EDITORIAL

A confused voter

For those who voted 4 years ago, too, changes from the offer found in the ballot papers were at least confusing. Compared to the previous elections of 2012, UNPR, PP-DD, PC, FC, PNT-CD and PDL simply disappeared. Therefore, around 30% of the voters had to change their option at least for this reason. At the same time, repositioning situations are very sophisticated. PP-DD merged with UNPR, who then merged with PMP. The 3 parties were competing in 2012, and UNPR was PSD’s ally for a long time; PSD was the main opponent of President Traian Basescu, even trying to dismiss him. At that time, PSD was part of USL, together with PNL and other smaller formations. Meanwhile, PNL absorbed PDL, and now it was PSD’s main opponent. The current ALDE, led by a former PNL Prime-Minister, is the result of a merger with the Conservatives, former allies of PSD. PMP comes from a part of PDL, who in its turn included a part of the older PNL. Any voter without prejudices would obviously be stunned by these transformations. We could even apply the proverb ‘the wolf change its hair, but not its habit’ to these jumps from one side to another, without any regret for the commitments abandoned so easily. What was called ‘migration’ is an already collective phenomenon, not just an individual one. It’s one of the poisoned legacies of the Basescu era, he moving his party from the Socialists to the people’s party overnight.

It’s not surprising at all that PNL won only a fifth of the expressed votes. When they ran alone, Liberals reached at most around the same, which shows that their potential is limited. Coalitions in which they entered produced results hard to be interpreted from each party’s perspective. Mergers are not leading to mathematic results either, because the resulted formation does not cumulate the old percentage of each absorbed party. So Liberals are stationary. For a better result they should have had a charismatic leader – Dacian Ciolos remained a ‘technocrat’ also supported by USR, a left-sided party, which from some points of view is at the opposite side of PNL. Not to mention the serious erosion of the party’s credibility after Crin Antonescu’s adventure, since he joined Victor Ponta for a long time. Only the lack of the right-side options allowed Liberals not to fall more.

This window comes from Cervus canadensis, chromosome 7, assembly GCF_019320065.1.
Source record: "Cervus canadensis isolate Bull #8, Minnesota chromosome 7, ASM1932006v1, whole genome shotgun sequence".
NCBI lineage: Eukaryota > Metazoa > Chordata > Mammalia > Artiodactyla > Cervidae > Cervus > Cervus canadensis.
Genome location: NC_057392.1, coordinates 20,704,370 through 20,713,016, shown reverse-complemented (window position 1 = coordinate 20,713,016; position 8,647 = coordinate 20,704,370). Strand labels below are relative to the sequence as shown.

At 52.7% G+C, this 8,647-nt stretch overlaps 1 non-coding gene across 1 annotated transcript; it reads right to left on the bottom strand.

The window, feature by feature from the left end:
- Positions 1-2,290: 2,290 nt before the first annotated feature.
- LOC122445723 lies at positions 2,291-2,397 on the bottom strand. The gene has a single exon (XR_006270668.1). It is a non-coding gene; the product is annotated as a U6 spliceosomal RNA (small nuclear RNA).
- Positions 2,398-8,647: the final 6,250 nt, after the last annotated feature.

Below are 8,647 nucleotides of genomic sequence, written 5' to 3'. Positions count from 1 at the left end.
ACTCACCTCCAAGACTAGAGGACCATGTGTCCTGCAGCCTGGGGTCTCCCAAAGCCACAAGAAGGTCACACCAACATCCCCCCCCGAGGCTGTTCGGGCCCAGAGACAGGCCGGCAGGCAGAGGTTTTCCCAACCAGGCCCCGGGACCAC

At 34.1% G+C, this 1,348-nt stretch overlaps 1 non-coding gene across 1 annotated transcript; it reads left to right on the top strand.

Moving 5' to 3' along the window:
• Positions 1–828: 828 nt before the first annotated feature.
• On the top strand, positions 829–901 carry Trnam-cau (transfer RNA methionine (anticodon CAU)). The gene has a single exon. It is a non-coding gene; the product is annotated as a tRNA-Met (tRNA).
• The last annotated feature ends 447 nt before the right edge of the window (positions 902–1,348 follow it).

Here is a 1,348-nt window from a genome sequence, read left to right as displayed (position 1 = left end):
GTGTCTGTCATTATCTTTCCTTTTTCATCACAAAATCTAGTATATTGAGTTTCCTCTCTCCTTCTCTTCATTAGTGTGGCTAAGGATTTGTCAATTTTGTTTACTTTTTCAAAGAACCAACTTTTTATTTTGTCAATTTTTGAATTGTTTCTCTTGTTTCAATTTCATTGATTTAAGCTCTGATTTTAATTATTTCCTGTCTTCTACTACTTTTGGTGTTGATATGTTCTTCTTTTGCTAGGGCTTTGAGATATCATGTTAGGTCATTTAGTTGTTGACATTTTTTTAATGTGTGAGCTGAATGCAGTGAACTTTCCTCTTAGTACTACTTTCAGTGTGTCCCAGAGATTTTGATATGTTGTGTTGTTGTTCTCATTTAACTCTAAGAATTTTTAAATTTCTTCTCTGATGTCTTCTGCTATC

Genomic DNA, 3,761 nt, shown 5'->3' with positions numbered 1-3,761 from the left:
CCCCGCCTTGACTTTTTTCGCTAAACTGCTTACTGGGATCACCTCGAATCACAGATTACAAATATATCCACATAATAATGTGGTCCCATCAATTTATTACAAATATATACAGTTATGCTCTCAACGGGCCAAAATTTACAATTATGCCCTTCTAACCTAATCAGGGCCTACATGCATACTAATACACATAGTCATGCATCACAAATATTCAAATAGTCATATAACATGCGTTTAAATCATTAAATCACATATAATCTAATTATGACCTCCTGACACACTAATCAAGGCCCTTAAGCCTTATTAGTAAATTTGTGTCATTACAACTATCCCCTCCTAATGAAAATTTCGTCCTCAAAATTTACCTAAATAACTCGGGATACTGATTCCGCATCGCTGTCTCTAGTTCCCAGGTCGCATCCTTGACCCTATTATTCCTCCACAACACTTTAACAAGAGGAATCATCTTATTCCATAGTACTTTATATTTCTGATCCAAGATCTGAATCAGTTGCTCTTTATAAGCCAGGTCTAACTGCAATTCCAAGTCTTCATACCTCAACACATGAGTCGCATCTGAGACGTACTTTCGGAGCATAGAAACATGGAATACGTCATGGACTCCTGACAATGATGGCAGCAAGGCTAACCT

PMP or ALDE couldn’t convince more, too; they are the parties of some former leaders even more eroded, like Traian Basescu or Calin Popescu-Tariceanu, who were on top ten years ago. However, they can be happy to slightly overcome the electoral threshold, since their parties are artificially kept alive, through mergers against nature and without growing perspectives. These parties correspond to the agony of their leaders.

As for the great winner, we have to mention that PSD will govern only with a slight percentage over one sixth of the voters in its favor – the absenteeism is one of the rights provided by the current democracy. So it’s totally exaggerated to assert that we live in a strongly ‘Social-Democrat’ country. Besides, this sixth includes, as in the case of other elections, many elderly people, always worried that otherwise they’ll lose their pensions and benefits, such as free medical care. Old people, anguished by diseases and disabilities, don’t think at politics in a very rational way, so the news about the corruption in the system are not capable to make them seriously think about it. Therefore, they are the most loyal voters of the Social-Democrats. Statistics indicate that Romania is a country that is getting old, and soon one half of the population will be more than 50 years old. The consequences in electoral terms are obvious. In these circumstances, PSD doesn’t have to convince too many young people to govern in peace. Especially because many young people thicken the ranks of those absent, being indifferent to any political message.

USR had the most surprising result. But the hard part is just beginning, because it will have to show that it is a credible force in the opposition, in the perspective of the next elections. For the moment, its electoral basin is rather low, and it couldn’t convince too many young people. Its supporters are those who were sympathetic to the ‘civic’ revolts of the recent years – for instance, those against the exploitation in Rosia Montana. They are the ones who surprisingly made Klaus Iohannis to win. A part of them are attracted by the extreme left-side – we could even tell that the ‘communist’ vote was rather for them than for PSD. In general, their voters are 30 to 40 years old, being relatively well integrated in the society, attached to the West’s standards, more attracted by the left-side, but also having hedonist claims. The proposed candidates were rather heterogeneous, which probably raised the suspicion of some certain already confused voters. Being a party without a history, USR will be forced to state its identity. Because in our country, a party has a future only if it either maintains a state of things which is satisfactory for many people (even if in others’ detriment), or is capable to propose a seductive hope – most of the times, disappointments were high, like after the elections of 1996 or 2004.

 

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